Parent training programs based in applied behavior analysis have been utilized as an alternative to intensive behavioral interventions for children with autism to alleviate the costs for parents and lessen the disparity between the number of children with autism who need services and the number of available trained professionals. Positive outcomes of parent training programs have been found when conducted in the home, in the clinic, and more recently via telehealth services; however, more research is needed to evaluate the feasibility and comparative effectiveness. The current study evaluates a 12-week parent training program that provides strategies on teaching new skills and managing problem behavior to over 100 parents of children with autism across the three service delivery models. Collectively, the data show the parent training program increases participants parenting skills and decreases parental stress. The current analysis aimed to assess whether the parents ability to acquire new skills and evaluation of the service differed depending on the location of parent-training.


Procedural Modifications of an In-Home Feeding Treatment to Facilitate Generalization and Maintenance With Parent Implementation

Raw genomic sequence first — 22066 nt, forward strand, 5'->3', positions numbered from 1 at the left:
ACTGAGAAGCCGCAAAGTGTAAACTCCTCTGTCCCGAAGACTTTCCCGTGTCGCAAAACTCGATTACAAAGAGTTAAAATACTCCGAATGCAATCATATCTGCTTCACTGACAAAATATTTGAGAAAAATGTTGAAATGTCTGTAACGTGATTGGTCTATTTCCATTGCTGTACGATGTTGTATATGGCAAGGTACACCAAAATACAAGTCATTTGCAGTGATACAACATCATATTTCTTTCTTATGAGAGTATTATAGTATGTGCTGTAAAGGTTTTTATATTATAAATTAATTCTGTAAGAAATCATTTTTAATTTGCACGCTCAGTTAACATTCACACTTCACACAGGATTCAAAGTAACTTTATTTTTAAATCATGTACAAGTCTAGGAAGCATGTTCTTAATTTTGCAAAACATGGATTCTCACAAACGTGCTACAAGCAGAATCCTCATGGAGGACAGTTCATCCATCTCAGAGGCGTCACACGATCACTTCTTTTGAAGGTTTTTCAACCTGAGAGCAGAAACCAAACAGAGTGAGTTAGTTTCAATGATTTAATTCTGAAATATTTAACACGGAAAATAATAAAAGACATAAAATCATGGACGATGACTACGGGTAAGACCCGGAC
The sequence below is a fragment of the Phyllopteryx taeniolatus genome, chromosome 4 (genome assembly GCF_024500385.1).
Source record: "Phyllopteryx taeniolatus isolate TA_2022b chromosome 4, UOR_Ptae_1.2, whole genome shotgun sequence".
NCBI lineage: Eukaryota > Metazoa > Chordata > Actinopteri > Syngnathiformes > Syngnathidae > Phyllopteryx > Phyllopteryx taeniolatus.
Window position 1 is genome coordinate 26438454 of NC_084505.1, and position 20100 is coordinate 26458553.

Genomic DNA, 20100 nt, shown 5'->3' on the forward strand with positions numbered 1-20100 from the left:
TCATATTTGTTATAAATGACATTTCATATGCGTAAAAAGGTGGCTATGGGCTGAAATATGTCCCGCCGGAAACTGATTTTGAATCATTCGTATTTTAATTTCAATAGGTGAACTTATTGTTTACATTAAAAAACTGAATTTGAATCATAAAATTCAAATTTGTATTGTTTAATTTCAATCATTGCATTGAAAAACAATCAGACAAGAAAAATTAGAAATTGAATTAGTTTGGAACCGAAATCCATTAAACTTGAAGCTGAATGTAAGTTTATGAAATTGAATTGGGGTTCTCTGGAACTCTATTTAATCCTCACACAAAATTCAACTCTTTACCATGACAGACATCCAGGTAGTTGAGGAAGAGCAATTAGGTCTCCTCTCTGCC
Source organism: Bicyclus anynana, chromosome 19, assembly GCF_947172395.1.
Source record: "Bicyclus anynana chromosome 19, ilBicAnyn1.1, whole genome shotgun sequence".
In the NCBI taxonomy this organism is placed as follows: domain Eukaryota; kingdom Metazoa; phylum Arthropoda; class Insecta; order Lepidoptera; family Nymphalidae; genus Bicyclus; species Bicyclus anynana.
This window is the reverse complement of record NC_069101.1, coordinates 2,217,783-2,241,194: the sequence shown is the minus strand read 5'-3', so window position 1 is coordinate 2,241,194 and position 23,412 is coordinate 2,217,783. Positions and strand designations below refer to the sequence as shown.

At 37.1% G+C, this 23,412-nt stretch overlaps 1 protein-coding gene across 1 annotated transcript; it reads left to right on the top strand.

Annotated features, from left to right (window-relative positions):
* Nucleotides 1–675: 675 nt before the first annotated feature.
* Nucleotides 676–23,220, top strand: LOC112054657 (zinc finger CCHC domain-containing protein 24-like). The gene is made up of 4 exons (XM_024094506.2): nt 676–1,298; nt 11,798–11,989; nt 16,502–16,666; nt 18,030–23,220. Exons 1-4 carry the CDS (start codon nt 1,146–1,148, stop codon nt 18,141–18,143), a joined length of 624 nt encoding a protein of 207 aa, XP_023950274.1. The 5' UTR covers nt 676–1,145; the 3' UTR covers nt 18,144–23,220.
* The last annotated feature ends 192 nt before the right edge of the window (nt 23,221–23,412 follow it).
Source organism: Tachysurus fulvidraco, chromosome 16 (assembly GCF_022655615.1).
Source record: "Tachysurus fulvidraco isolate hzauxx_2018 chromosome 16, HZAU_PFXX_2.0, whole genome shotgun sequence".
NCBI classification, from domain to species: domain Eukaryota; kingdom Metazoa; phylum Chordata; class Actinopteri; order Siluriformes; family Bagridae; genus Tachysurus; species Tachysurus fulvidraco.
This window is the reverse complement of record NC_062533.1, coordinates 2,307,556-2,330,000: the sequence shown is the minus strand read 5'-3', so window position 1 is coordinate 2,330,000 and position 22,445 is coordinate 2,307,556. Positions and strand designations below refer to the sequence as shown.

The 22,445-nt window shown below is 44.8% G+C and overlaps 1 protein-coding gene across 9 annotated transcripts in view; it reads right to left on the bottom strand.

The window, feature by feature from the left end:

SHANNON DURAND (Positive Behavior Supports Corporation), Natalie A. Parks (Positive Behavior Supports Corporation)

Feeding issues and difficulty during mealtime effects up to 40% of all children, ranging from picky eating to almost complete refusal or selectivity (Sharp et al., 2010). Anywhere between three and ten percent of children develop chronic feeding issues that will not resolve without specific intervention. While research on feeding treatments and their effectiveness is rather vast, the literature on parent implementation of protocols, long-term outcomes, and implementing feeding treatments solely in the home setting are much more limited. This study examined the effects of a treatment developed solely within the home setting and that focused heavily on parent training and implementation. The caregiver was trained to implement treatment and long-term gains were measured. Initially the child made remarkable gains in both variety and texture; however, these gains were lost over time. Measures of treatment integrity of caregiver were measured and modifications were made as a result of caregivers inability to maintain high integrity over time to ensure long-term success and outcomes.